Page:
Posted in | News | Battery | Green Energy

Eco-Friendly Battery can Light Up Homes in Sub-Saharan Africa

More than a billion people around the world are living without electricity. The problem is more serious in rural regions of Sub-Saharan Africa, where many cell phone owners are not able to charge their devices at home and a majority of the families spend their evenings in total darkness.

EPFL startup hiLyte has developed an eco-friendly battery that will allow people in Sub-Saharan Africa to light their homes and charge their cell phones. The technology is currently being tested by families in Tanzania. Image Credit: EPFL.

Two graduates from EPFL’s School of Engineering (STI) have established a startup called hiLyte that has successfully built a clean, low-cost battery using coffee filters, water, carbon felt, and iron. Through a single charge, the novel battery can charge a cellular phone or power an LED bulb for a period of 5 hours. After the battery is used up, the liquid within it can be safely discharged into the environment.

Twelve prototypes, produced and distributed via a local branch controlled by local employees, are presently being tested in families.

Our technology has the potential to change people’s everyday lives. For one of the pilot families, the battery allowed their daughter to study in the evening. Having light can also transform the way people interact, bringing socialization opportunities for isolated and vulnerable families.

Briac Barthes, Co-Founder, hiLyte

Barthes holds a Master’s in Mechanical Engineering.

An Alternative to Kerosene

At present, people living in Tanzania’s rural areas are using kerosene lamps to light up their houses when it becomes dark. However, kerosene is a highly flammable and costly fuel that releases dangerous soot particles upon burning.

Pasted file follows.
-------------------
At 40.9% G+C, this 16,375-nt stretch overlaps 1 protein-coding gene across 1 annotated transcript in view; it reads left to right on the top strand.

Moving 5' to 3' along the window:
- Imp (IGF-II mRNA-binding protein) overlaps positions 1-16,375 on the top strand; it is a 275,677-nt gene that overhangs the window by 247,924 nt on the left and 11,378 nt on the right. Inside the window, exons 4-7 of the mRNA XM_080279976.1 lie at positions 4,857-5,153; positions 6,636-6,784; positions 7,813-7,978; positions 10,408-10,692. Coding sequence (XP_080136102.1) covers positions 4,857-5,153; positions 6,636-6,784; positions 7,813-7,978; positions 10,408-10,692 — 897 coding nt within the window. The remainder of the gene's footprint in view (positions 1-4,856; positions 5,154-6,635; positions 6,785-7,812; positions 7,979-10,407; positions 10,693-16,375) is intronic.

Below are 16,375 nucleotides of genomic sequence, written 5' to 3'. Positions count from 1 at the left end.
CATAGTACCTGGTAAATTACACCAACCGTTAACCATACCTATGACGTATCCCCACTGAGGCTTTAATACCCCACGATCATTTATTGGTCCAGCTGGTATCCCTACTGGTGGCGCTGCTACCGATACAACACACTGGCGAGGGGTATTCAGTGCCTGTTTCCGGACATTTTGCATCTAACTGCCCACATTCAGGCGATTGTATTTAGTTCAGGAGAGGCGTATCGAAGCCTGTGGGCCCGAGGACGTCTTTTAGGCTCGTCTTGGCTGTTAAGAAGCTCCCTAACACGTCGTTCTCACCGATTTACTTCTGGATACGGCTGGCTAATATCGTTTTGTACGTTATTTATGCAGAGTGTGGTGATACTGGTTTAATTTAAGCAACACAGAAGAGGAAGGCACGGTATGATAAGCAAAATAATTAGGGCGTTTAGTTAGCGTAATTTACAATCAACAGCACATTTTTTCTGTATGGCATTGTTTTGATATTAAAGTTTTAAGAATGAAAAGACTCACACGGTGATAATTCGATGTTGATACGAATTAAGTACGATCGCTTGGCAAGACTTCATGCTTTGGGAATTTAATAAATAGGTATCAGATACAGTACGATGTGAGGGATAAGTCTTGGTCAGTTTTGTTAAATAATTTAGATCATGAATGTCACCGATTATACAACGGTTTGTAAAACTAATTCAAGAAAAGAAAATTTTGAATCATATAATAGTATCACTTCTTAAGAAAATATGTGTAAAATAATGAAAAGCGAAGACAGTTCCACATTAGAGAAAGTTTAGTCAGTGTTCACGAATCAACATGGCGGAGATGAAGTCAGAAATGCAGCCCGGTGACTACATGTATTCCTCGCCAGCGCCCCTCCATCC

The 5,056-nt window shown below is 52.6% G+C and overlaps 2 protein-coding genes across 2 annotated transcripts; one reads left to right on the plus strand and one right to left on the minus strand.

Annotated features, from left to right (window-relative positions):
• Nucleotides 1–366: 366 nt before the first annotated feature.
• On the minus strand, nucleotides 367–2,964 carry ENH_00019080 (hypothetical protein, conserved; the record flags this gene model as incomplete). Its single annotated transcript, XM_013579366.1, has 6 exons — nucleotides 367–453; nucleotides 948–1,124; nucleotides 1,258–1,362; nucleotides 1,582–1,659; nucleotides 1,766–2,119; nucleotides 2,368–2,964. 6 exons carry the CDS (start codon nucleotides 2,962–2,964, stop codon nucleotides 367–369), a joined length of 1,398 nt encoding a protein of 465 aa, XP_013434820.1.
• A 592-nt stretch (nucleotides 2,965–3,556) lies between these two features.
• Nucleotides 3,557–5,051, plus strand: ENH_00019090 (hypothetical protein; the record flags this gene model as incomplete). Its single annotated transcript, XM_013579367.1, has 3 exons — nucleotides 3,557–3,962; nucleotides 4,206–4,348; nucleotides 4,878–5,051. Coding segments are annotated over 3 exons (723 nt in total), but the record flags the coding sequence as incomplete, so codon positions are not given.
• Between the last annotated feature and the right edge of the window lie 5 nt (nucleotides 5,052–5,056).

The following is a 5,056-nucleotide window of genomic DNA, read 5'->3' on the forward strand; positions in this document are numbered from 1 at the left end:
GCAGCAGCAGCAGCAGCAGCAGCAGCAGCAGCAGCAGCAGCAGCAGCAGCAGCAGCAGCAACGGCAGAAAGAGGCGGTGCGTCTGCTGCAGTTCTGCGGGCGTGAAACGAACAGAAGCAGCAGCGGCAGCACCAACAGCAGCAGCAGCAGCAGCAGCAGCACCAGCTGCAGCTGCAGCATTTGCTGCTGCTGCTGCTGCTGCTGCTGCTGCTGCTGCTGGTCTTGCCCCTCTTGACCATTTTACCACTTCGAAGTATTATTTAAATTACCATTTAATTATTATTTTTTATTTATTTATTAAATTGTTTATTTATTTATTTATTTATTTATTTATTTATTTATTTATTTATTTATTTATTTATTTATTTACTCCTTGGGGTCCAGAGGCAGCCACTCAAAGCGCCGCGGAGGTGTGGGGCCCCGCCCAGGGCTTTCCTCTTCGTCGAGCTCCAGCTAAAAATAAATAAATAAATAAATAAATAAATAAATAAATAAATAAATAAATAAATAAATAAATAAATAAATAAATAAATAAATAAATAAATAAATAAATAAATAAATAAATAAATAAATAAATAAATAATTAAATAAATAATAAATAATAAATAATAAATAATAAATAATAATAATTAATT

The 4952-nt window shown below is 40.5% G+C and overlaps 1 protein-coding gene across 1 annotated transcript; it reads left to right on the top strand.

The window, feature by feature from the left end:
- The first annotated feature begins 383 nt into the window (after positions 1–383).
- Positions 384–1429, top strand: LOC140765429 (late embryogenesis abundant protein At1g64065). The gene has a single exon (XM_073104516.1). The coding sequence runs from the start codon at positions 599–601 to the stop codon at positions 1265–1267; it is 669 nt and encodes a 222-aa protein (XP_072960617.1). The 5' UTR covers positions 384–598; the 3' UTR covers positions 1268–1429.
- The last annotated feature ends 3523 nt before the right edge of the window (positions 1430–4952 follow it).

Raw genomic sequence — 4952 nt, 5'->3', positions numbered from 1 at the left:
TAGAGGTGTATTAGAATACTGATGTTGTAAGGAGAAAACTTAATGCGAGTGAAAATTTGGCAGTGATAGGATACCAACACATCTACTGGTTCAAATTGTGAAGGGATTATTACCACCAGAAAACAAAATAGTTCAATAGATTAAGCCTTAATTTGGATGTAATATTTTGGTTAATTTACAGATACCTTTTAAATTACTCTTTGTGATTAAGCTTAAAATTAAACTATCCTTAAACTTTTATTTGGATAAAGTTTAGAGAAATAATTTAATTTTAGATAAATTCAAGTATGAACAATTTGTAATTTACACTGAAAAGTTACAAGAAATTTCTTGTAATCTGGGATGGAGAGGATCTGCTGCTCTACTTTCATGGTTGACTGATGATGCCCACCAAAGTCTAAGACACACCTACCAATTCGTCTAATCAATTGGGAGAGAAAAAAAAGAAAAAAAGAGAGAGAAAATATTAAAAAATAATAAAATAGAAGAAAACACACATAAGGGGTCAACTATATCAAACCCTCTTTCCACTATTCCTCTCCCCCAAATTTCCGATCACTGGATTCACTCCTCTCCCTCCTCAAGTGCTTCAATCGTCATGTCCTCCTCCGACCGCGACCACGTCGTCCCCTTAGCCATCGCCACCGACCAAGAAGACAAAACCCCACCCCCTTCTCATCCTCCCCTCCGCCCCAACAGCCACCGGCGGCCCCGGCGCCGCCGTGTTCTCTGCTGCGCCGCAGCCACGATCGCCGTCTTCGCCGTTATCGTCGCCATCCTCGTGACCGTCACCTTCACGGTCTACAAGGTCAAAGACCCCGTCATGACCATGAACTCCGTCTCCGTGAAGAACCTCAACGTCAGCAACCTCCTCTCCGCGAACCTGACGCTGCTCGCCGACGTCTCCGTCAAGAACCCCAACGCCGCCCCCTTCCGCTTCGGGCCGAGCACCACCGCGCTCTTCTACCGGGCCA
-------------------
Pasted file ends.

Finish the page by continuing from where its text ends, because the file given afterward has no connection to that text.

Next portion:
Breathing kerosene smoke in a confined space for five hours is as bad for your lungs as smoking two packs of cigarettes.

Briac Barthes, Co-Founder, hiLyte

Iron Foil, Coffee Filters, and Carbon Felt

The latest four-compartment, reusable battery resolves most of these issues. The user can produce the required power by simply reloading the unit with consumables.

Initially, coffee-filter paper, carbon felt, and sheets of iron foil are inserted via the four doors. The user then pours a solution of iron sulfate powder and water inside the battery. While the liquid saturates into the carbon filter, it gradually dissolves the iron foil.

This procedure discharges electrons, thus producing electricity. This power can be harnessed by users by simply connecting a cell phone or lamp to the built-in USB port of the battery. The reaction creates iron 2 sulfate—an innocuous liquid that is extensively utilized as an agricultural fertilizer.

The cost of the battery is approximately half that of a kerosene lamp. The unit itself is retailed at 12 dollars, whereas the cost of the consumables is only 12 cents for each recharge.

Once recharged, the battery produces five hours’ worth of electricity.

Briac Barthes, Co-Founder, hiLyte

At present, the company is concentrating on Tanzania but intends to ultimately expand into other marketplaces.

A green battery for home use in rural Africa

Video Credit: EPFL.


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